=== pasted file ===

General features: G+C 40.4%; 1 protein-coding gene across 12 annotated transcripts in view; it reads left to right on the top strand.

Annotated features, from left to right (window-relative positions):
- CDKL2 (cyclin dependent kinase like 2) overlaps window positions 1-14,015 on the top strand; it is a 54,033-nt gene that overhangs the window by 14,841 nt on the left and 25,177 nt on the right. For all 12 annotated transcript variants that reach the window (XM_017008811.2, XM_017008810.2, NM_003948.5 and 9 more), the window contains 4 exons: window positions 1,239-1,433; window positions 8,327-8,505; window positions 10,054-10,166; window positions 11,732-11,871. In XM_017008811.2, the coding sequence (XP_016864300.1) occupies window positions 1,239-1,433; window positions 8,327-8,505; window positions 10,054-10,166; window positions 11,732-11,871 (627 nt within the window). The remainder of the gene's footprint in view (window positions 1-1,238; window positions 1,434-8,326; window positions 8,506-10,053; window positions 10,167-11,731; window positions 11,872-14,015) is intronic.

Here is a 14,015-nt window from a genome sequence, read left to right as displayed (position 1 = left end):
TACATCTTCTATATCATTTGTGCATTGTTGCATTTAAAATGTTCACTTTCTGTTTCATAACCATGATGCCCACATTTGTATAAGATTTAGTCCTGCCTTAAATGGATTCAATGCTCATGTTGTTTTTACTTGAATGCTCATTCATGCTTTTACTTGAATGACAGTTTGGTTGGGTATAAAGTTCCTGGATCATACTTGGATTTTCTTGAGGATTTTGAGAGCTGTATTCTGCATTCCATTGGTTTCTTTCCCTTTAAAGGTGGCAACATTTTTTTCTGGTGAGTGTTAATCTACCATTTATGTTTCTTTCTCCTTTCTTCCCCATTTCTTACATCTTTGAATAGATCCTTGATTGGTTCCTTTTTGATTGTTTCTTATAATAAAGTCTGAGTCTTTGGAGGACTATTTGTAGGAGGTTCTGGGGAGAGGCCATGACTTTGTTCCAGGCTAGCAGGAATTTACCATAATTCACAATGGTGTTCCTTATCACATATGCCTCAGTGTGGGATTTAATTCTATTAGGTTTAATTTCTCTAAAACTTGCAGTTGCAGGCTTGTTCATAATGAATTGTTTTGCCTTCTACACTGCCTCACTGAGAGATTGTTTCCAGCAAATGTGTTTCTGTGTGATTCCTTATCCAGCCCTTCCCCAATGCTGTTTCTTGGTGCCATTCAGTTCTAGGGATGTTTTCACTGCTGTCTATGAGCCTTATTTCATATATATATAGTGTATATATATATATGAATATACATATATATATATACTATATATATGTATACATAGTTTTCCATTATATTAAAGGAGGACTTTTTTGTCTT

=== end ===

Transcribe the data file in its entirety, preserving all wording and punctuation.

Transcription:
General features: G+C 40.4%; 1 protein-coding gene across 12 annotated transcripts in view; it reads left to right on the top strand.

Annotated features, from left to right (window-relative positions):
- CDKL2 (cyclin dependent kinase like 2) overlaps window positions 1-14,015 on the top strand; it is a 54,033-nt gene that overhangs the window by 14,841 nt on the left and 25,177 nt on the right. For all 12 annotated transcript variants that reach the window (XM_017008811.2, XM_017008810.2, NM_003948.5 and 9 more), the window contains 4 exons: window positions 1,239-1,433; window positions 8,327-8,505; window positions 10,054-10,166; window positions 11,732-11,871. In XM_017008811.2, the coding sequence (XP_016864300.1) occupies window positions 1,239-1,433; window positions 8,327-8,505; window positions 10,054-10,166; window positions 11,732-11,871 (627 nt within the window). The remainder of the gene's footprint in view (window positions 1-1,238; window positions 1,434-8,326; window positions 8,506-10,053; window positions 10,167-11,731; window positions 11,872-14,015) is intronic.

Here is a 14,015-nt window from a genome sequence, read left to right as displayed (position 1 = left end):
TACATCTTCTATATCATTTGTGCATTGTTGCATTTAAAATGTTCACTTTCTGTTTCATAACCATGATGCCCACATTTGTATAAGATTTAGTCCTGCCTTAAATGGATTCAATGCTCATGTTGTTTTTACTTGAATGCTCATTCATGCTTTTACTTGAATGACAGTTTGGTTGGGTATAAAGTTCCTGGATCATACTTGGATTTTCTTGAGGATTTTGAGAGCTGTATTCTGCATTCCATTGGTTTCTTTCCCTTTAAAGGTGGCAACATTTTTTTCTGGTGAGTGTTAATCTACCATTTATGTTTCTTTCTCCTTTCTTCCCCATTTCTTACATCTTTGAATAGATCCTTGATTGGTTCCTTTTTGATTGTTTCTTATAATAAAGTCTGAGTCTTTGGAGGACTATTTGTAGGAGGTTCTGGGGAGAGGCCATGACTTTGTTCCAGGCTAGCAGGAATTTACCATAATTCACAATGGTGTTCCTTATCACATATGCCTCAGTGTGGGATTTAATTCTATTAGGTTTAATTTCTCTAAAACTTGCAGTTGCAGGCTTGTTCATAATGAATTGTTTTGCCTTCTACACTGCCTCACTGAGAGATTGTTTCCAGCAAATGTGTTTCTGTGTGATTCCTTATCCAGCCCTTCCCCAATGCTGTTTCTTGGTGCCATTCAGTTCTAGGGATGTTTTCACTGCTGTCTATGAGCCTTATTTCATATATATATAGTGTATATATATATATGAATATACATATATATATATACTATATATATGTATACATAGTTTTCCATTATATTAAAGGAGGACTTTTTTGTCTT